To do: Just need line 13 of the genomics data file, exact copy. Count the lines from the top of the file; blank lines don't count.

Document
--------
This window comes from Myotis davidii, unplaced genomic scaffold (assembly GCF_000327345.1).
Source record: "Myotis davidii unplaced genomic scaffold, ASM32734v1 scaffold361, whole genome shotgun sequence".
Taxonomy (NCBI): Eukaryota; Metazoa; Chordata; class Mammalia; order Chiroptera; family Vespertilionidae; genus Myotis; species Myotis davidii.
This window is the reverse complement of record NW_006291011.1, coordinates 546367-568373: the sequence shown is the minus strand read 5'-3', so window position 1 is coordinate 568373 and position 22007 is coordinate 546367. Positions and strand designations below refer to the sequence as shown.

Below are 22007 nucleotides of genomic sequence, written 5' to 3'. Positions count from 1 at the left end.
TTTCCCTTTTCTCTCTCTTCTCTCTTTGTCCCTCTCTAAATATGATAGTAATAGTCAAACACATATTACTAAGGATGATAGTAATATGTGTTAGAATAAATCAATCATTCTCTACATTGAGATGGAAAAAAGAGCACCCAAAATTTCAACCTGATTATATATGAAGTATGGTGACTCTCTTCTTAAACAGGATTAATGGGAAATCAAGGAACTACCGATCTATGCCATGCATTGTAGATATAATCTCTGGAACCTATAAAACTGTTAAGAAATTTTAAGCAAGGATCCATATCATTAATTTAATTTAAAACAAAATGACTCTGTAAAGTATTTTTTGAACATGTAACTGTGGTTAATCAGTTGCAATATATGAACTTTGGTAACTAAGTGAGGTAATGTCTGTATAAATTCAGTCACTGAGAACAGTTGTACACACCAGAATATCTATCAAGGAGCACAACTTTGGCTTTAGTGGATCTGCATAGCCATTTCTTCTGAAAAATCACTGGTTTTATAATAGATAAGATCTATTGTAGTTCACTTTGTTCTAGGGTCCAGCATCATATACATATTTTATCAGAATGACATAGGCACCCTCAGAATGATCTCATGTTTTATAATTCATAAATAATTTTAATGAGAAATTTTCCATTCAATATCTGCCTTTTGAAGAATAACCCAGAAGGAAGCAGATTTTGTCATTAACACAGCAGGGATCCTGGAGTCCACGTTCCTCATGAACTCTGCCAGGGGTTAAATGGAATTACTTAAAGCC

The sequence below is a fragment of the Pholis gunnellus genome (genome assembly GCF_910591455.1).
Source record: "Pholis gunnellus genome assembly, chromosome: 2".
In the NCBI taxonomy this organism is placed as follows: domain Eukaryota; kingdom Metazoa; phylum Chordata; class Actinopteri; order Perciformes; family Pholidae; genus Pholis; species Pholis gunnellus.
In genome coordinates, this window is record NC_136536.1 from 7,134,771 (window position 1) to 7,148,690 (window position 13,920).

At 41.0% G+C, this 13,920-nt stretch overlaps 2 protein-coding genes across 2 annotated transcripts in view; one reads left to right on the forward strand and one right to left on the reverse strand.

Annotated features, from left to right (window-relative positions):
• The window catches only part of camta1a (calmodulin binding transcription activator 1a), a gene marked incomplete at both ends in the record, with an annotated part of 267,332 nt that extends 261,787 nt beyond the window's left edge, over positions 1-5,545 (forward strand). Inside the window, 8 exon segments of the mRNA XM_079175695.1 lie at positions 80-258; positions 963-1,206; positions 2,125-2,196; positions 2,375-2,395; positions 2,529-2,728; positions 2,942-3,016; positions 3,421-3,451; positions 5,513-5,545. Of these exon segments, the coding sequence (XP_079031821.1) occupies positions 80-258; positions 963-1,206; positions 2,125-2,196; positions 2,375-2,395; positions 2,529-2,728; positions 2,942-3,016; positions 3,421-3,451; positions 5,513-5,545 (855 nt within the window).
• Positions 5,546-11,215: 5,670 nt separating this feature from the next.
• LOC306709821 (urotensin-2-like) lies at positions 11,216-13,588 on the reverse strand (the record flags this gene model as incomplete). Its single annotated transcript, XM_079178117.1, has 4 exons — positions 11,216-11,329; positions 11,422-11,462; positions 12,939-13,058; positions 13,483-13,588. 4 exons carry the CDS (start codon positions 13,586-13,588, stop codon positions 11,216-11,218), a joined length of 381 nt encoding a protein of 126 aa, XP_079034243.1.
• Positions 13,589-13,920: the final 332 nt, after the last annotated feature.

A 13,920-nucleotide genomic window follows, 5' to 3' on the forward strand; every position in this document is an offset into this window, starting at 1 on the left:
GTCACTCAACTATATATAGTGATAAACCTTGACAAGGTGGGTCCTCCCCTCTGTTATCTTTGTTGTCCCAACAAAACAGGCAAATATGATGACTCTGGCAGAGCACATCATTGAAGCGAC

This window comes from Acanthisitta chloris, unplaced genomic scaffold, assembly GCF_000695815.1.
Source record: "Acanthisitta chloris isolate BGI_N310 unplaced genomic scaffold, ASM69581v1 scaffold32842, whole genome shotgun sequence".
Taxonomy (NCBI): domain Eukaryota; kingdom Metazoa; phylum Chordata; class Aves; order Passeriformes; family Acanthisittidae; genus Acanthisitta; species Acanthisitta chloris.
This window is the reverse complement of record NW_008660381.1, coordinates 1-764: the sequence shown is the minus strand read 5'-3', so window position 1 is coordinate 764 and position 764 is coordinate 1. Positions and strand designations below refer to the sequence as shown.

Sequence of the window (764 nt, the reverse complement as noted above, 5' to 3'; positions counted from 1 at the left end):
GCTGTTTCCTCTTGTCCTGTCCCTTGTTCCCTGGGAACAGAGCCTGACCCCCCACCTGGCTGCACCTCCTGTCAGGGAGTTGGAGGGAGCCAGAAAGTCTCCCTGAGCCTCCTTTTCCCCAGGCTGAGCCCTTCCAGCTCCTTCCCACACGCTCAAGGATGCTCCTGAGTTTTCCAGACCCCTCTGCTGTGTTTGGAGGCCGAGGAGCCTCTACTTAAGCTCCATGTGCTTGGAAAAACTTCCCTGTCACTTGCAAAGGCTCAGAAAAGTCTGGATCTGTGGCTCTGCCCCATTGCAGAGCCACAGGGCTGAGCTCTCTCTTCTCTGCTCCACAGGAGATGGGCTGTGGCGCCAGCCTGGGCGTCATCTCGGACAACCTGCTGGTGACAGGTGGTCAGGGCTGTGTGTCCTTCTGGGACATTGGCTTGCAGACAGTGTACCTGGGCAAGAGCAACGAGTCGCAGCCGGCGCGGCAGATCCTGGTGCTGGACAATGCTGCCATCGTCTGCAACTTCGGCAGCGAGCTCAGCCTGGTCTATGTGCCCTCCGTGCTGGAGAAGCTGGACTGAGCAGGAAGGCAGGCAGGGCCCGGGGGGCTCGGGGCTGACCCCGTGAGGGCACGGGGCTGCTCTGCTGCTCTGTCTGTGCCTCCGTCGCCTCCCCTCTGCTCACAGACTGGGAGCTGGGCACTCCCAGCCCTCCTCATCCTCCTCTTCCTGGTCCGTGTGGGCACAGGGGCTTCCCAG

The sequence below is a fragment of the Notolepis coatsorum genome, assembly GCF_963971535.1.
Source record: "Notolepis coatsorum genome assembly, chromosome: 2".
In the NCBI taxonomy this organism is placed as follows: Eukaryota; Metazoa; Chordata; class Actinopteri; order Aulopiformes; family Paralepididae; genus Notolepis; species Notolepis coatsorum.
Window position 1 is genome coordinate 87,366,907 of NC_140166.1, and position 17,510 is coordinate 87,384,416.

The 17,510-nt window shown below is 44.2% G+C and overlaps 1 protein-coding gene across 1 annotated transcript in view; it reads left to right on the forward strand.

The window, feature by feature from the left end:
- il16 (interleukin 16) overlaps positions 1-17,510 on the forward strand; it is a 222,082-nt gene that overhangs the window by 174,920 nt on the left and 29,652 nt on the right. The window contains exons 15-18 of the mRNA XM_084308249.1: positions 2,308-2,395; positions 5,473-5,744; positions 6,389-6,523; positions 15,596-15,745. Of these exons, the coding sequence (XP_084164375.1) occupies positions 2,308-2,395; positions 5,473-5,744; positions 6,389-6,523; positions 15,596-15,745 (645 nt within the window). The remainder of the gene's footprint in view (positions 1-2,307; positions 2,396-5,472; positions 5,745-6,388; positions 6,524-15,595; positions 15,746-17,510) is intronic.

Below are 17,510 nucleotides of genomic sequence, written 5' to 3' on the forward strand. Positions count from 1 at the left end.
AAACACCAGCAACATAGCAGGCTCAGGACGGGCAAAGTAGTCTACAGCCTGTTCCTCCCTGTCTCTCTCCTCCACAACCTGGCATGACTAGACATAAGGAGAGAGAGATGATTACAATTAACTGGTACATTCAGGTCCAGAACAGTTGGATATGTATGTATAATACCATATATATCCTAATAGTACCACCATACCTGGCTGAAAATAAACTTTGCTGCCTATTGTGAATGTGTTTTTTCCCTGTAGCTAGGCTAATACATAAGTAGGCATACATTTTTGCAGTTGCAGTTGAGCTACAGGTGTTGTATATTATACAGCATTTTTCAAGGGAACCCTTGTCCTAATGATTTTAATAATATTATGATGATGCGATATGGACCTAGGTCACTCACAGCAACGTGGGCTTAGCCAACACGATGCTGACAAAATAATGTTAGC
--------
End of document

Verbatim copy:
• The window catches only part of camta1a (calmodulin binding transcription activator 1a), a gene marked incomplete at both ends in the record, with an annotated part of 267,332 nt that extends 261,787 nt beyond the window's left edge, over positions 1-5,545 (forward strand). Inside the window, 8 exon segments of the mRNA XM_079175695.1 lie at positions 80-258; positions 963-1,206; positions 2,125-2,196; positions 2,375-2,395; positions 2,529-2,728; positions 2,942-3,016; positions 3,421-3,451; positions 5,513-5,545. Of these exon segments, the coding sequence (XP_079031821.1) occupies positions 80-258; positions 963-1,206; positions 2,125-2,196; positions 2,375-2,395; positions 2,529-2,728; positions 2,942-3,016; positions 3,421-3,451; positions 5,513-5,545 (855 nt within the window).